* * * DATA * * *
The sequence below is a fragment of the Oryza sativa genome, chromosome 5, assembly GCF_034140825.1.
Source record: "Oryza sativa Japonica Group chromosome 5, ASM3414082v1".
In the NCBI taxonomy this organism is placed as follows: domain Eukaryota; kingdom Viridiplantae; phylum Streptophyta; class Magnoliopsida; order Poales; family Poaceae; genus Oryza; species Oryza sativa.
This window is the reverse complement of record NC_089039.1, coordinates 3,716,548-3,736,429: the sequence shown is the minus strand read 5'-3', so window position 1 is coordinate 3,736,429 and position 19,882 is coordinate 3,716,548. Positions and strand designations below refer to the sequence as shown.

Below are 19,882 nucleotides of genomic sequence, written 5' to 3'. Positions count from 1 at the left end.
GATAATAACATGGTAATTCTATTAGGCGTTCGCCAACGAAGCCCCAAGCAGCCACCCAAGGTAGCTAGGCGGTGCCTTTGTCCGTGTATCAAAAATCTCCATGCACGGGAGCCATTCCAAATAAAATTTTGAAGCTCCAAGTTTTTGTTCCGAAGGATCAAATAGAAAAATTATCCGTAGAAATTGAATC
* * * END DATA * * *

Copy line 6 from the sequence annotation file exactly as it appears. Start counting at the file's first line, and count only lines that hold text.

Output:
GATAATAACATGGTAATTCTATTAGGCGTTCGCCAACGAAGCCCCAAGCAGCCACCCAAGGTAGCTAGGCGGTGCCTTTGTCCGTGTATCAAAAATCTCCATGCACGGGAGCCATTCCAAATAAAATTTTGAAGCTCCAAGTTTTTGTTCCGAAGGATCAAATAGAAAAATTATCCGTAGAAATTGAATC